PS - We always tip Japanese taxi drivers - just round it up to easy change eg 1380 - 1500. Partly because we are involved in taxi industry but also because these guys do it pretty tough and can be a really great resource.

 

Hope this helps.

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>The 7-11 and Lawson cashcard machines are another story and bite you for a somewhat disadvantageous exchange rate and cruel fees. According to legend if you do a cash withdrawal on a debit card it will cost like $80.00 before you get your bit.

 

WOW! veryshocked veryshocked

 

Thats insane MB! How many withdrawals did you make and did you know the fee was that much before coming, or after? Thats a sheetload on fees alone. I know you paid that much, but that amount sounds like a joke - incredulous almost!

 

I think Ewok and I were hit on like 10-15 dollars per transaction in China and Cambodia (Laos maybe?)...maybe she could answer since it was her cc. Think we made 2 the entire trip so kind of a waste but shaaaanai!

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Actually, I have to disagree with Mr Brisbane. I used my NAB ATM card in Tokyo/Furano all the time, to withdraw Yen from my australian Bank account at 7-11's. I think all up, I made about 5-10 withdrawals, and I didn't get charged much at all (From memory about $15) Considering the amount of money I withdrew, I payed a lot less than I would have with Travelex. If I had known this from the start, I wouldn't have worried about getting so much money exchanged in Aus. Get enough to get you from the Airport to your hotel, or whereever you find the nearest 7-11..

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My understanding is that just about every card and bank is different so it is well worth investigating this before you find out the hard way.

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the 7/11 doesnt charge 80 bucks.

 

You can use cards for almost everything but not at local train stations, little izakyas and some cabs.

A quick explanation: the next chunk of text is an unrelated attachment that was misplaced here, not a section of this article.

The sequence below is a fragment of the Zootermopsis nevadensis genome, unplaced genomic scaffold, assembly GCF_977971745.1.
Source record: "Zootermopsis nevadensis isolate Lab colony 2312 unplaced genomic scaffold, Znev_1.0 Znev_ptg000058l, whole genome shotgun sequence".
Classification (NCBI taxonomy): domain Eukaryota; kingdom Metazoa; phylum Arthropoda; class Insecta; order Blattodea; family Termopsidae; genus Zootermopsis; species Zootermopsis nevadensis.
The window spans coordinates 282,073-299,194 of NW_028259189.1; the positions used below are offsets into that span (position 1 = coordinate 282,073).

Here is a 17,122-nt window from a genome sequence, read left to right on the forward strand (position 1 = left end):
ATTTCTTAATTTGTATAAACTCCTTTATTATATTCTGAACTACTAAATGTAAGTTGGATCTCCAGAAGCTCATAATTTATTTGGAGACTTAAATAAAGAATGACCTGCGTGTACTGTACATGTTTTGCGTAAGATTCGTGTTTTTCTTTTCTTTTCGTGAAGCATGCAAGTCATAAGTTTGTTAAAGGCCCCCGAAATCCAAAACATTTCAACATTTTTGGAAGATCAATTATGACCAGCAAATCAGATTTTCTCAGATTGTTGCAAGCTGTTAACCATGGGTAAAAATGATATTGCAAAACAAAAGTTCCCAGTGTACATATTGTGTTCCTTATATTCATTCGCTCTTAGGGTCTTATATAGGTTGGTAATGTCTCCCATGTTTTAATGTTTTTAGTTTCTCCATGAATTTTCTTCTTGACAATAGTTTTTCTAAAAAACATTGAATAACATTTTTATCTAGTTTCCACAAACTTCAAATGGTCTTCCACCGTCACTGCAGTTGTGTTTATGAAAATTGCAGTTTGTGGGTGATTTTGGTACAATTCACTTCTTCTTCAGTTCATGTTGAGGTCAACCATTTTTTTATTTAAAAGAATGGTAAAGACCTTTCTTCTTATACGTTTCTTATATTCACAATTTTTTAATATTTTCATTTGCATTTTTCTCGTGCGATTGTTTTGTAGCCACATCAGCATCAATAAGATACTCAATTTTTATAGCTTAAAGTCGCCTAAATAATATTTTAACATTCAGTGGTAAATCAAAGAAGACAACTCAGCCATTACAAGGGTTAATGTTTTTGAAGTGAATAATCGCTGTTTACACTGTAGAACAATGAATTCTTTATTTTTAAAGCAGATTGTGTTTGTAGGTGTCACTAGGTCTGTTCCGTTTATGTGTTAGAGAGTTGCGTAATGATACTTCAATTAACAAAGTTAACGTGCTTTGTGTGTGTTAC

Cards ok at

Lift tickets fine

Hotels fine

Shuttles free in Hakuba

leassons fine

 

Japan has come out of the dark ages!

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I've since searched the Narita Airport site, and there is a 7-11 ATM there if you don't make it to the Currency exchange. good if you need some more funds for a limousine bus or for duty free on the way out

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Counting the days and calculating the extra quantum of Aussie pesos to convert to yen for our next trip (15 days to go), and our first visit to Nozawa.

 

Is it fair to say that the ability to use a Visa card or find an ATM (if I run out of cash) at Noz, will be the same as at Hakuba.

 

i.e. Is there an ATM that takes Cirrus cards in the village (7-11 or post office?)?

Do (at least some) lift ticket windows accept foreign credit cards?

 

I thought I had it all worked out last year, then JR declined my Visa for 2 tix from Nagano to Kyoto. Amex was ok! I guess it had to come in handy eventually.... after so many decades...

 

One more thing, I note that there is a "6 day season pass" at Nozawa. Does this mean any six days in a season?

 

Many thanks

DMcV

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Any Post Office ATM will accept your cirrus card, so I'd expect there to be no probs at the PO in Noz

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Originally Posted By: deemacvee


One more thing, I note that there is a "6 day season pass" at Nozawa. Does this mean any six days in a season?

Many thanks
DMcV


Not sure about ANY 6 days, but I do know that they are NOT consecutive days. I bought a 60yo+ "season" 6 day ticket on 15 Jan, skied that day, the following and the next, had a day off (in bed with sh!t of a cold) and then the next 2 days, another day off because everyone else wanted to have a 'shopping' trip and then skied the next day - all on the original ticket.

They have an electronic "chip" transponder that is read by the lift gates. It calculates the number of days you have used it and displays the number of days remaining on the display at the gate. Use it until ir reads 1 - that means that is your last day, then renew.

As a matter of interest, there was no request to provide proof of age. Thet may mean that I look over 60 (slightly unhappy about that possibility) or they do not care.